Me waving a single string in front of the camera …
I’d be curious to see what it looks like if you switch out hsv2rgb and replace it with rainbow2rgb. API and argument ranges are the same, but the output is a bit more balanced-- at the cost of a few cycles. (Or…wait… did you already do that here?)
The calculations I’m using is the HSV -> RGB math conversion from this page: http://www.easyrgb.com/index.php?X=MATH
I’m toying with the HSL -> RGB conversions now so I can add the ‘L’ value in the code so that someone can press a button to make the display lighter or darker. Granted, I can change the (S)aturation value with the HSV model, but I want to see how different the HSL model is.
The FastSPI_LED2 library contains a function called hsv2rgb which has been optimized into AVR (Ardunio) assembly language and is very, very fast.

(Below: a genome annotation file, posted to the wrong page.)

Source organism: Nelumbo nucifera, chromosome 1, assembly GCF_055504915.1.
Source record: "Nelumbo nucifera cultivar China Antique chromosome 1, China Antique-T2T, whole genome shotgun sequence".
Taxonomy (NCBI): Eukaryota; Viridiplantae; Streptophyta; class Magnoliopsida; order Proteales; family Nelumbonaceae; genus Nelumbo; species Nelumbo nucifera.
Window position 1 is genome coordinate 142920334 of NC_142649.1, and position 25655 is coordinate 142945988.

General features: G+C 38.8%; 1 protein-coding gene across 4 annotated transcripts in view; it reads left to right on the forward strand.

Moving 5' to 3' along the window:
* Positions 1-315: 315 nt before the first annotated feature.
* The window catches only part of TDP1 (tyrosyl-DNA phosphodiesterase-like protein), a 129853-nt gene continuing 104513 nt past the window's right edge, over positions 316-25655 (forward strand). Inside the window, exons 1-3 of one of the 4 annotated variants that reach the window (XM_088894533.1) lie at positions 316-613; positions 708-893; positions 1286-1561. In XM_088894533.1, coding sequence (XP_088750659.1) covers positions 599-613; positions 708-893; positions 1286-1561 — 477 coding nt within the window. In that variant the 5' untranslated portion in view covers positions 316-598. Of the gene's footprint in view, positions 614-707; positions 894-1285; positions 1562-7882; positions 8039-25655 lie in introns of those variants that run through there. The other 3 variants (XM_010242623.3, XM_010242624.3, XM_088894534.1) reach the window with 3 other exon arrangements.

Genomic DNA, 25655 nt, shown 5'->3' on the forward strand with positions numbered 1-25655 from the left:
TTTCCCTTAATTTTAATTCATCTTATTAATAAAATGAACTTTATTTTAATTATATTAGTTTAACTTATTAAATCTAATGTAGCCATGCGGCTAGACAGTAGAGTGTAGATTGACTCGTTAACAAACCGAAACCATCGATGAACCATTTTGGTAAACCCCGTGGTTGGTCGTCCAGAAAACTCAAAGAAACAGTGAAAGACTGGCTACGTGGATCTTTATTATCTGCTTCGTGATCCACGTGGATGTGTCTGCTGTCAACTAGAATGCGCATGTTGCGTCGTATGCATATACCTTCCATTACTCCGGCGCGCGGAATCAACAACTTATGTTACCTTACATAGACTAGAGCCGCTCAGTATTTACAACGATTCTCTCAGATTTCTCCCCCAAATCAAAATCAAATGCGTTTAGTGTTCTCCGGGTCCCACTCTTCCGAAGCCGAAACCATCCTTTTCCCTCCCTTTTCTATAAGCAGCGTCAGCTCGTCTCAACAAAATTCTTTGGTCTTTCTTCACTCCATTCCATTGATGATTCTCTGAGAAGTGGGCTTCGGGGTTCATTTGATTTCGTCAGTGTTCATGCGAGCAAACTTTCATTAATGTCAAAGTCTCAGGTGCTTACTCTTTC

There’s also a second library function called rainbow2rgb which is also fast – and is also color-balanced to more closely match human color perception.
Documentation is sparse/absent at this point, but basically these functions take an HSV object (“CHSV”) and an RGB object (“CRGB”) and they translate the incoming hsv into outgoing rgb.
You might want to try the rainbow2rgb function; you’ll get a proportionately ‘fairer’ representation of reds and oranges and yellows, as well as a more uniform brightness across all the colors.
Uh, not in any of the downloadable zip files. I just checked. The latest one being FastSPI_LED2.Preview.20130325.zip …
I’m guessing @Daniel_Garcia hasn’t posted an updated zip file … yet.
Oops- my bad. It’s in the svn repo but not in the download yet. Stay tuned.
Yeah, not in the read-only svn. But yeah, I’d love to try it and see what kind of images it produces. The one thing that has always bugged me is the imbalance between red/orange/yellow versus green/cyan/blue. So if you guys have a better routine, that’s great.